While fourth quarter net revenue increased at CafePress, the online retailer of stock and user-customized products experienced an overall decline in revenue and gross profit margin in 2016, according to an earnings statement released Tuesday. Based in Louisville, KY, CafePress reported that full-year revenue dropped 4.6% to $102.2 million, while gross profit margin tallied 40.9% of net revenues, down from 41.1% in 2015. Total orders increased 7.1% to 3.1 million for 2016, but average order value eroded nearly 10% to about $33. “2016 was a year of inflection for CafePress, as years of revenue decline in the core business slowed quarter over quarter and returned to growth,” said CafePress CEO Fred Durham.
In one of the positive developments that Durham alludes to, fourth quarter revenue rose 7.5% to $43.7 million over the same period the prior year. Meanwhile, non-GAAP adjusted earnings from continuing operations (before interest, tax, depreciation and amortization) increased 18.2% to $4.9 million. CafePress noted that the non-GAAP adjusted EBITDA benefited favorably by $1.8 million related to a $1.2 million reversal of escheatment and other tax liabilities, as well as the $0.6 million impact from a change in its paid-time-off policy. “We are proud to report year-over-year revenue growth in the fourth quarter, capping a successful year that demonstrates the steady progress we are making,” said Durham.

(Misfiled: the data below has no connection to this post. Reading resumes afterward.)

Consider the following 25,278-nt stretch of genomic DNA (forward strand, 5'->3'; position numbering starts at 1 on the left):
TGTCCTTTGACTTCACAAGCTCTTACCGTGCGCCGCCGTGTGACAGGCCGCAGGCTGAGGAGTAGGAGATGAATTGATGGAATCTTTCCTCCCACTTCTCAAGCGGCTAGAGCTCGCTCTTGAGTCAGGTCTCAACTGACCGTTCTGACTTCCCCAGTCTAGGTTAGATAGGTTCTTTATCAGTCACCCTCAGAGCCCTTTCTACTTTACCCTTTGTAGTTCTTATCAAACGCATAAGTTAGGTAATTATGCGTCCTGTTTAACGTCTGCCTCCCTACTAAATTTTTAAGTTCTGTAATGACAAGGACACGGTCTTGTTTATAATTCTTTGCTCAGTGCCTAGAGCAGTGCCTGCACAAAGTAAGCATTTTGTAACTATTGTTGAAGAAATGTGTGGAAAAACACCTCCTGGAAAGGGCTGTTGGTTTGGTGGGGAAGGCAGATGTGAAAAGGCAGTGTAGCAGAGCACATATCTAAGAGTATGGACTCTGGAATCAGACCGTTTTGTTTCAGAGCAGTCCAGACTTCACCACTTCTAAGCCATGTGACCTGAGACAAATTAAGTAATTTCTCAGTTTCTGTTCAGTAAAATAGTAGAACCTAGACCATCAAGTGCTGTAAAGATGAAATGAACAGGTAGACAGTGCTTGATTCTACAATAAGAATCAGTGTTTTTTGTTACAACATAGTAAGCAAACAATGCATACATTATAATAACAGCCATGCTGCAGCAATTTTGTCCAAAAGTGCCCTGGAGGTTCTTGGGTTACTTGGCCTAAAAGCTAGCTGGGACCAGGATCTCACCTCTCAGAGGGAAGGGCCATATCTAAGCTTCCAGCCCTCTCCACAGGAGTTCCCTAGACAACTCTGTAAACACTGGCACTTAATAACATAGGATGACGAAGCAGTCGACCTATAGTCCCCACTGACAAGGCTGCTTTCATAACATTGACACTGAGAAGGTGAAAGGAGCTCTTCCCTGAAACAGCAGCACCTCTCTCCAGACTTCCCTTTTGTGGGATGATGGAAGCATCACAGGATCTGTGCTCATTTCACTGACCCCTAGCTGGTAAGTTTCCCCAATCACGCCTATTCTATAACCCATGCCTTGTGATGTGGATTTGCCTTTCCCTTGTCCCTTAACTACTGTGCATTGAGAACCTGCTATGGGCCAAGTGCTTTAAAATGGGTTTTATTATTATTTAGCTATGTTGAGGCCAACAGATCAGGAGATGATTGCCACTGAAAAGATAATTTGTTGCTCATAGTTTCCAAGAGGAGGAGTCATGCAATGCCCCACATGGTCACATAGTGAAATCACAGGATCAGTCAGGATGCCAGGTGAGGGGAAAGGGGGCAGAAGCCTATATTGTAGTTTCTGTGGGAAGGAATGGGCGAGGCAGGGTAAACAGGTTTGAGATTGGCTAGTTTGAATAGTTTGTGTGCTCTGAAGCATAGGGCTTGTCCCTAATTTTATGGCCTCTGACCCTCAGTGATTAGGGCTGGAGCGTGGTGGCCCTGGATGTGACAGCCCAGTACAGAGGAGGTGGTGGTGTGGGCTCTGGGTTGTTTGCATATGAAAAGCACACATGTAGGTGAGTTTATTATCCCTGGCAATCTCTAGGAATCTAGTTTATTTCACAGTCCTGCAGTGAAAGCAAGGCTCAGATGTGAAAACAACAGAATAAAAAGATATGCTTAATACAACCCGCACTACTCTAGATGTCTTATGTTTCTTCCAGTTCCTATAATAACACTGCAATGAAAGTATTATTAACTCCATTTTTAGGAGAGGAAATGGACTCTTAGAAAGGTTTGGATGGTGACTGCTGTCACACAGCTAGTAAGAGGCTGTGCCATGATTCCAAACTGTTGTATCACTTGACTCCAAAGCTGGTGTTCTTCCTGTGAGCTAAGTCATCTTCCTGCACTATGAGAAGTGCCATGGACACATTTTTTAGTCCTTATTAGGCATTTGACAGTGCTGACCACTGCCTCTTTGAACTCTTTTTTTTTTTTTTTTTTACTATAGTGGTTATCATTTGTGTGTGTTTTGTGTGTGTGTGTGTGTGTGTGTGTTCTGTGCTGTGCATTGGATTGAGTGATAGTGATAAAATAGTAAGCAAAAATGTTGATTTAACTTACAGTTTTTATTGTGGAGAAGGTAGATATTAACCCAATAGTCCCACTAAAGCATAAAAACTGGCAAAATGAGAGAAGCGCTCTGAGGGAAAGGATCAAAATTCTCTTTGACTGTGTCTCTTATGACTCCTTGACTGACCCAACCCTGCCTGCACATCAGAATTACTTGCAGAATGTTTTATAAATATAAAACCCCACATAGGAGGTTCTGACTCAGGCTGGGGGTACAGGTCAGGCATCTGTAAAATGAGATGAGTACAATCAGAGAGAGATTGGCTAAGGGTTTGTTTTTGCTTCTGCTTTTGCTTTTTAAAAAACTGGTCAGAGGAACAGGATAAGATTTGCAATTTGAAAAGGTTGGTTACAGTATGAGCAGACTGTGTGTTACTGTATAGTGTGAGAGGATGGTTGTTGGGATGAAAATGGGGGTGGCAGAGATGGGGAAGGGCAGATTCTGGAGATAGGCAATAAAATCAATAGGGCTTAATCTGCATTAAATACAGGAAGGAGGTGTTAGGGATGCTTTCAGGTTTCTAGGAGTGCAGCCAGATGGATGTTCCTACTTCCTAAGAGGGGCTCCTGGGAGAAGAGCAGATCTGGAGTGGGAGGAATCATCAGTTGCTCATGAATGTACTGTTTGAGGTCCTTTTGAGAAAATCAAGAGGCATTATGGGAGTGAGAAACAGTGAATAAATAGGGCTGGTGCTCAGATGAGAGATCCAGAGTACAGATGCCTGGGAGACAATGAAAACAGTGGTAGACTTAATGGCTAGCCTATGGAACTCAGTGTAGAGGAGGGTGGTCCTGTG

Nonetheless, CafePress’ fourth quarter wasn’t a slam dunk: Gross profit margin of net revenues, for example, slipped from 41.4% in Q4 2015 to 38.4% last year. "While we believe we were a bit too aggressive in our pricing strategy during the fourth quarter when holiday demand was strong, we are actively assessing how to optimize pricing across CafePress.com and retail partner channels,” Durham said.
In additional reporting on its full-year performance, CafePress said that net loss from continuing operations was $26.5 million, or $1.58 per diluted share, which included a one-time non-cash impairment charge on goodwill. Non-GAAP adjusted EBITDA fell off a cliff, plummeting 61.6% to $1.5 million. Going forward, CafePress is optimistic about a brighter future. “Our investments in core systems have allowed us to better optimize our customer acquisition efforts and customer experience,” Durham said. “From this base, we look forward to re-energizing the consumer experience and making CafePress an even better place to shop."